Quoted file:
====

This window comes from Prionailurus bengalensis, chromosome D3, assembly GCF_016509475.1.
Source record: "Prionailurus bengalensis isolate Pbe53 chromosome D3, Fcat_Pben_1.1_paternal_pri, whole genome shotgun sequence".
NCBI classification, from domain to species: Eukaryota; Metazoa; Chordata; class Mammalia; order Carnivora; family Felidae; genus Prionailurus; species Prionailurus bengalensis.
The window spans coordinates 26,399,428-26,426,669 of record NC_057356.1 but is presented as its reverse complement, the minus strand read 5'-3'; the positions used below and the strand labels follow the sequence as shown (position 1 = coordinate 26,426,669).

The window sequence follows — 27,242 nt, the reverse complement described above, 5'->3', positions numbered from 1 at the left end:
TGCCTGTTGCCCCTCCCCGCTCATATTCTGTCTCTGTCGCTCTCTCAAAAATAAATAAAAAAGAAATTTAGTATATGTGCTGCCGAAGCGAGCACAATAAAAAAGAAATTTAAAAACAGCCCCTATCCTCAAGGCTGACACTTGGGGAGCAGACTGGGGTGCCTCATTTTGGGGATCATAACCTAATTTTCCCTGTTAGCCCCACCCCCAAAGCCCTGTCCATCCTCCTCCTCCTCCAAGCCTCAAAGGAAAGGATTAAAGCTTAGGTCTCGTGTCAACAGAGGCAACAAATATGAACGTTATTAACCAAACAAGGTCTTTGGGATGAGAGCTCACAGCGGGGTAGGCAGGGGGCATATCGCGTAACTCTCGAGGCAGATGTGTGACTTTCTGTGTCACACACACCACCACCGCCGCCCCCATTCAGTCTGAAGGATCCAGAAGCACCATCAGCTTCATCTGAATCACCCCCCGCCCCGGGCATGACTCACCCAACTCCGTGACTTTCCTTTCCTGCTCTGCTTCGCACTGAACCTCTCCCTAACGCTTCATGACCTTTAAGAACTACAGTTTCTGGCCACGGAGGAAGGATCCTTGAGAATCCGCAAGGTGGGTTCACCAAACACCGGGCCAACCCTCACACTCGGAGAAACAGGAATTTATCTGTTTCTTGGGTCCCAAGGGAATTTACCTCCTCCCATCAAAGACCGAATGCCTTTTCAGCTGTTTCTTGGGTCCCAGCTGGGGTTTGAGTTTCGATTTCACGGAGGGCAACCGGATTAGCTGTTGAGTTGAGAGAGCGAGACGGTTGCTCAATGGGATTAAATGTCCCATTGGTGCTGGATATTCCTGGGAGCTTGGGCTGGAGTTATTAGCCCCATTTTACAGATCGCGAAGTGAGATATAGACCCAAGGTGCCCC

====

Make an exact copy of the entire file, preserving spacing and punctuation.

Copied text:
This window comes from Prionailurus bengalensis, chromosome D3, assembly GCF_016509475.1.
Source record: "Prionailurus bengalensis isolate Pbe53 chromosome D3, Fcat_Pben_1.1_paternal_pri, whole genome shotgun sequence".
NCBI classification, from domain to species: Eukaryota; Metazoa; Chordata; class Mammalia; order Carnivora; family Felidae; genus Prionailurus; species Prionailurus bengalensis.
The window spans coordinates 26,399,428-26,426,669 of record NC_057356.1 but is presented as its reverse complement, the minus strand read 5'-3'; the positions used below and the strand labels follow the sequence as shown (position 1 = coordinate 26,426,669).

The window sequence follows — 27,242 nt, the reverse complement described above, 5'->3', positions numbered from 1 at the left end:
TGCCTGTTGCCCCTCCCCGCTCATATTCTGTCTCTGTCGCTCTCTCAAAAATAAATAAAAAAGAAATTTAGTATATGTGCTGCCGAAGCGAGCACAATAAAAAAGAAATTTAAAAACAGCCCCTATCCTCAAGGCTGACACTTGGGGAGCAGACTGGGGTGCCTCATTTTGGGGATCATAACCTAATTTTCCCTGTTAGCCCCACCCCCAAAGCCCTGTCCATCCTCCTCCTCCTCCAAGCCTCAAAGGAAAGGATTAAAGCTTAGGTCTCGTGTCAACAGAGGCAACAAATATGAACGTTATTAACCAAACAAGGTCTTTGGGATGAGAGCTCACAGCGGGGTAGGCAGGGGGCATATCGCGTAACTCTCGAGGCAGATGTGTGACTTTCTGTGTCACACACACCACCACCGCCGCCCCCATTCAGTCTGAAGGATCCAGAAGCACCATCAGCTTCATCTGAATCACCCCCCGCCCCGGGCATGACTCACCCAACTCCGTGACTTTCCTTTCCTGCTCTGCTTCGCACTGAACCTCTCCCTAACGCTTCATGACCTTTAAGAACTACAGTTTCTGGCCACGGAGGAAGGATCCTTGAGAATCCGCAAGGTGGGTTCACCAAACACCGGGCCAACCCTCACACTCGGAGAAACAGGAATTTATCTGTTTCTTGGGTCCCAAGGGAATTTACCTCCTCCCATCAAAGACCGAATGCCTTTTCAGCTGTTTCTTGGGTCCCAGCTGGGGTTTGAGTTTCGATTTCACGGAGGGCAACCGGATTAGCTGTTGAGTTGAGAGAGCGAGACGGTTGCTCAATGGGATTAAATGTCCCATTGGTGCTGGATATTCCTGGGAGCTTGGGCTGGAGTTATTAGCCCCATTTTACAGATCGCGAAGTGAGATATAGACCCAAGGTGCCCC